Interchangeable Video Game Parts

The notion of reusable gaming worlds.

Often when I do play video games it will be on servers that use custom maps/worlds. These vary greatly in quality, from top notch to bottom of the barrel, but mostly the people loyal to the server do their own quality control and the better the server, the better the average quality is.

But the experience is still limited. Most of the maps are not open source. The assets generally cannot be migrated from game to game, particularly if the gaming engine is separate.

There’s a great opportunity for assets to be reused, improved, and evolved over time, to the point where whole, seamless worlds of assets could be constructed and used by many games.

I’m not talking about having a consistent world across multiple games, though that’s a possibility as well, but just sharing the world.

This already happens on a limited basis. As said, custom maps are used on a variety of servers, some of which have their own custom game modes. Other maps have been released by their authors for multiple games or multiple versions of the same game. Or multiple versions of the map, with variations.

High quality maps don’t come easy, they require a lot of exacting work. And then testing. Reworking. But the idea that there should be an equal number of high quality maps as there should be high quality games, to me doesn’t add up. My understanding is that the act of creating the game world is one of the most laborious parts of producing a game. Even dud games may have beautifully architected levels.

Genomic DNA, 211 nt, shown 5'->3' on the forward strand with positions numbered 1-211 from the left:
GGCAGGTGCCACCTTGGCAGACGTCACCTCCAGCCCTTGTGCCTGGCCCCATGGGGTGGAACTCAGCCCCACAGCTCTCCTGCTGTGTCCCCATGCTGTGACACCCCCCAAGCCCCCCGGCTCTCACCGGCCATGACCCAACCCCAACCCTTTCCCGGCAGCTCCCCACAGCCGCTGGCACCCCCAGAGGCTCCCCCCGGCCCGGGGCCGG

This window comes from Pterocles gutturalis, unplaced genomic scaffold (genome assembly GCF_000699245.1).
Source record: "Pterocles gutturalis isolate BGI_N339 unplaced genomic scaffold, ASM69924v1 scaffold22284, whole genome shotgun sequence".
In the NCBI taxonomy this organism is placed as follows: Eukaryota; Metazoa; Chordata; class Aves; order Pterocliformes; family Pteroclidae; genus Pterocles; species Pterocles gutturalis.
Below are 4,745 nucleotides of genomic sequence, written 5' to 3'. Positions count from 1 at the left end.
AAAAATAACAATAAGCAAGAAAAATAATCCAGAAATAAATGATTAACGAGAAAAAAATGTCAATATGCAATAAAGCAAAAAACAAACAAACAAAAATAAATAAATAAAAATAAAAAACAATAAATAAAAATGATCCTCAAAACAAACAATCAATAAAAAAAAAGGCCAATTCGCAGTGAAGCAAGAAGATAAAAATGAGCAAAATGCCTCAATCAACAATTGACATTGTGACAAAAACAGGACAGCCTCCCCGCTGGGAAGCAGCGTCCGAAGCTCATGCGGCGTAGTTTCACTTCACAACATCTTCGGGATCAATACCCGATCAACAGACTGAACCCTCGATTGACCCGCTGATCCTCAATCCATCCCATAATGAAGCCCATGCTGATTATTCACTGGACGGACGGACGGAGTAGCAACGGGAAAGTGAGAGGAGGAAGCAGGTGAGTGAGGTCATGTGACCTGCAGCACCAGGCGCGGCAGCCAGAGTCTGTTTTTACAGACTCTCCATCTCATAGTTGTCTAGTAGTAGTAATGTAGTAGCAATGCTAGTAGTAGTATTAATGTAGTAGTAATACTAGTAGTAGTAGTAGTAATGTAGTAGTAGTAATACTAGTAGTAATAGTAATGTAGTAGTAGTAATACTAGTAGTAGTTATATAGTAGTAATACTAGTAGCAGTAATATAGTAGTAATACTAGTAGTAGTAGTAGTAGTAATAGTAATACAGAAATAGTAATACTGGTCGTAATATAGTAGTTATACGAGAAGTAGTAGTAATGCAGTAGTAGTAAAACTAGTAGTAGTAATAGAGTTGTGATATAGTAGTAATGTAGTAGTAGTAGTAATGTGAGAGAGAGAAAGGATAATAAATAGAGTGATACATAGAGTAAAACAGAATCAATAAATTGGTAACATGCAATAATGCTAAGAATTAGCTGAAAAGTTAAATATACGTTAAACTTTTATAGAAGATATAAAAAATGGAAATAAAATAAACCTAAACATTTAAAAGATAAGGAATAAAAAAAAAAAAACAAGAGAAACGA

It just seems like a big shame to waste these levels, by having them used once or twice and never again.

Sound effects for films have been reused as long as they’ve existed. There are some famous ones, and others that are not famous but still recognizable if you listen. Point being that reuse doesn’t necessarily detract from the entertainment.

There are tangible benefits to reuse beyond the fun of the games. They help level the playing field for game design a bit, where at least some of the code for handling the maps is free and open. They give more designers an opportunity, as they can market themselves to a wide, inclusive gaming community at once, rather than one small niche of a particular game at a time.

It may also help to keep old environments alive. I’ve not played the likes of Quake or Doom in years, but I still recall bits of their levels. While I doubt any risk of these games being lost forever, I also doubt they will be often adapted to new games except through a down-in-the-dirt recreation from the skybox in (or maybe from the spawn entities out?). It just seems like being able to pull up one of those worlds and stroll through could and should be as easy as something like Google Earth.


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